Santa Monica, CA August 25, 2014 Kite Pharma, Inc., (NASDAQ: KITE), a clinical-stage biopharmaceutical company focused on developing engineered autologous T cell therapy (eACT) products for the treatment of cancer, today announced the publication of clinical results in a cohort of patients demonstrating the potential to treat aggressive non-Hodgkin's lymphoma with an anti-CD19 chimeric antigen receptor (CAR) T cell therapy. Kite's most advanced product candidate, KTE-C19, is an anti-CD19 CAR T cell therapy that involves genetically modifying a patient's T cells to express a CAR that is designed to target CD19, a protein expressed on the cell surface of B cell lymphomas and leukemias.
The findings from an ongoing Phase 1-2a clinical trial funded by Kite and conducted by the Surgery Branch of the National Cancer Institute (NCI) demonstrated that in 12 out of 13 evaluable patients with advanced B-cell malignancies, administration of anti-CD19 CAR T cells resulted in complete remission in eight patients and partial remission in four patients, representing an overall objective response rate of 92%. Of seven evaluable patients with chemotherapy-refractory DLBCL, four achieved complete remission, three of which are ongoing with durations ranging from 9 to 22 months. These findings are being published in an article titled, "Chemotherapy-refractory Diffuse Large B-cell Lymphoma and Indolent B-cell Malignancies Can Be Effectively Treated with Autologous T Cells Expressing an Anti-CD19 Chimeric Antigen Receptor," DOI: 10.1200/JCO.2014.56.2025, which is appearing in the August 25, 2014 issue of the American Society of Clinical Oncology's Journal of Clinical Oncology.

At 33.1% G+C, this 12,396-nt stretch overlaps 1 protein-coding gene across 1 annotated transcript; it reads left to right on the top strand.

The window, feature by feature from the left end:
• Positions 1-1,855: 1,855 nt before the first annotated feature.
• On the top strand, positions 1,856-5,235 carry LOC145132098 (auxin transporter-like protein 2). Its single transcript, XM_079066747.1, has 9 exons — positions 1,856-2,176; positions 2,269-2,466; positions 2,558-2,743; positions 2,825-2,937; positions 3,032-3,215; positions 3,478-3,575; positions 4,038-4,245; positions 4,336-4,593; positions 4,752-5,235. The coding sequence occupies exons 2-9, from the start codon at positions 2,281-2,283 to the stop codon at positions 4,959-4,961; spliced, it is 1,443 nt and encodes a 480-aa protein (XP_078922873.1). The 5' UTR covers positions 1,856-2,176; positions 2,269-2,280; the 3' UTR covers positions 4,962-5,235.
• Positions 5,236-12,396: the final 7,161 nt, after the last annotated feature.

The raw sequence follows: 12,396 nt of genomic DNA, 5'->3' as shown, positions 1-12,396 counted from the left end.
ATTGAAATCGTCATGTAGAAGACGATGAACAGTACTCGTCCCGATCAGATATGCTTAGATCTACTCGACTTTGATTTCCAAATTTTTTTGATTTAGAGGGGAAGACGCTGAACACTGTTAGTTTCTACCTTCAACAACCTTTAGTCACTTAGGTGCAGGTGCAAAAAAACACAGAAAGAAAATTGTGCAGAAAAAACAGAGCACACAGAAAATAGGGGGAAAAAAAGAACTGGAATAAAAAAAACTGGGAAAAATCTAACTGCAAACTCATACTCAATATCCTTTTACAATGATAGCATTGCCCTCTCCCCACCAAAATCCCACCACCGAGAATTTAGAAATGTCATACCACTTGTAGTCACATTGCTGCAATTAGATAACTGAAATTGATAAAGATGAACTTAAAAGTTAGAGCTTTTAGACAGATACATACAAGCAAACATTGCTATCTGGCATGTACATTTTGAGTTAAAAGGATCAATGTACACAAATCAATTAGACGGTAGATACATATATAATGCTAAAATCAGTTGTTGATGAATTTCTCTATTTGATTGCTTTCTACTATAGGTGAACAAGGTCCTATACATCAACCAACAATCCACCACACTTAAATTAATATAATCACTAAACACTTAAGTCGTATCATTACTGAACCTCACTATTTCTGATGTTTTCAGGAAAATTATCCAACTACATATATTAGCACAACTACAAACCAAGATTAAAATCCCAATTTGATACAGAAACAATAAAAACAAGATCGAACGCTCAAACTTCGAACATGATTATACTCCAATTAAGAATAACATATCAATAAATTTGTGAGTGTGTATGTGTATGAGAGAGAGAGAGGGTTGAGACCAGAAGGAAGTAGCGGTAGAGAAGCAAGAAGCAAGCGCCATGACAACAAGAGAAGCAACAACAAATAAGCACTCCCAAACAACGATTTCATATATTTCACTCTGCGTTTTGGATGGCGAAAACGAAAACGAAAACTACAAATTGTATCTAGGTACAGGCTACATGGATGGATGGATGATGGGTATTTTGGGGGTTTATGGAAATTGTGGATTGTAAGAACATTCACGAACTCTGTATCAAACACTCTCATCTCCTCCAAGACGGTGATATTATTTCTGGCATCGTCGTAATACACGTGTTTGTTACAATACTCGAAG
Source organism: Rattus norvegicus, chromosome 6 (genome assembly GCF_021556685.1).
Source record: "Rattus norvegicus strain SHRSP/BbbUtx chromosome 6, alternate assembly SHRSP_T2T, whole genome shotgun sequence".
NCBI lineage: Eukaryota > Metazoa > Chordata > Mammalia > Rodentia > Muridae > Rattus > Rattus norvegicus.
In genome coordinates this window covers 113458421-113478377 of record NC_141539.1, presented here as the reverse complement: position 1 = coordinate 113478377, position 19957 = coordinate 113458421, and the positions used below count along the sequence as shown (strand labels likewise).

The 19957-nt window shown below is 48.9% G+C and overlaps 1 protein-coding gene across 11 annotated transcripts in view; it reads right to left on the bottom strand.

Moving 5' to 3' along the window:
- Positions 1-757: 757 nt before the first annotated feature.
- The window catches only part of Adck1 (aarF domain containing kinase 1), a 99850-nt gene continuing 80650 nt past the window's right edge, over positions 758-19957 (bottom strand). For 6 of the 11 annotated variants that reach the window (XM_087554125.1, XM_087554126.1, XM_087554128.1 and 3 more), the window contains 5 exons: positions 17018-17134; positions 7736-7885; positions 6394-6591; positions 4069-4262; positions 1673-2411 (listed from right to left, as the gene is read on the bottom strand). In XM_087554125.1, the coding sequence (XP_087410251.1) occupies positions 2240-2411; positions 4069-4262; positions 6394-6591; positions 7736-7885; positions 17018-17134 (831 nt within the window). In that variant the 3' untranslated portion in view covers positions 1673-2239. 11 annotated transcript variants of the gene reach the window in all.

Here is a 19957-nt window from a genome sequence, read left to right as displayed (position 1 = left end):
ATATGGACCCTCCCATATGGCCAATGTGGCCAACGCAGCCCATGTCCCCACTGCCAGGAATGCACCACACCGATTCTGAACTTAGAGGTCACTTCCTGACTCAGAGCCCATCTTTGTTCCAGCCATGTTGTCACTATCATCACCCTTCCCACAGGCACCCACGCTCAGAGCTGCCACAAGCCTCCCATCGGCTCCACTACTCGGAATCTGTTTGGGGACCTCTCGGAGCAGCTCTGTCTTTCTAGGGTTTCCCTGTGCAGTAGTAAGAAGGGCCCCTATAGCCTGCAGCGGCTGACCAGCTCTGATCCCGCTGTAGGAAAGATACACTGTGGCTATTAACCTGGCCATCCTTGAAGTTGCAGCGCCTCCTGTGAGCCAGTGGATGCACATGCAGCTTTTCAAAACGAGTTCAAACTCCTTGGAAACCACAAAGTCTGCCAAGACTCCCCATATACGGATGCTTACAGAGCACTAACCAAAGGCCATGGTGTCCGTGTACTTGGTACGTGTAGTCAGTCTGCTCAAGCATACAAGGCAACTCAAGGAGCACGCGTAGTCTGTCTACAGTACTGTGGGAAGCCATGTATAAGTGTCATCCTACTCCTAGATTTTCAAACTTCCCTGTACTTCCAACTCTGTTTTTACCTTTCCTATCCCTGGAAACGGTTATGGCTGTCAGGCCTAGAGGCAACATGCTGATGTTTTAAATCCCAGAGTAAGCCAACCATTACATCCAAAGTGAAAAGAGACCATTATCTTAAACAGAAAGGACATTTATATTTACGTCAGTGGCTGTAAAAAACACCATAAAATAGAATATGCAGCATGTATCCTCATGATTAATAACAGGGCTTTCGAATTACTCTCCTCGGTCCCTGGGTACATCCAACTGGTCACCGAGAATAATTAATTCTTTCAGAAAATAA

Kite and the Surgery Branch of the NCI, led by Steven A. Rosenberg, M.D., Ph.D., are collaborating under a Cooperative Research and Development Agreement (CRADA) for the research and development of eACT based product candidates for the treatment of multiple cancer indications. The reported Phase 1-2a clinical trial is being conducted at the NCI with Dr. Rosenberg serving as principal investigator. Additional authors of the published study include James N. Kochenderfer, M.D., who presented earlier data for the NCI from the trial at the 55th American Society of Hematology (ASH) Annual Meeting in December 2013.
David Chang, M.D., Ph.D., Kite Pharma's Executive Vice President, Research and Development, and Chief Medical Officer, commented, "To date, Kite and the NCI have conducted an extensive program to investigate personalized T cell immunotherapies for blood cancers and solid tumors, including in patients with refractory DLBCL. Both the high overall response rate and the durability of the complete remissions are noteworthy, and we believe our anti-CD19-CAR T cell approach holds great potential for the treatment of B cell malignancies, including those with aggressive, resistant disease for which there are no viable treatment options."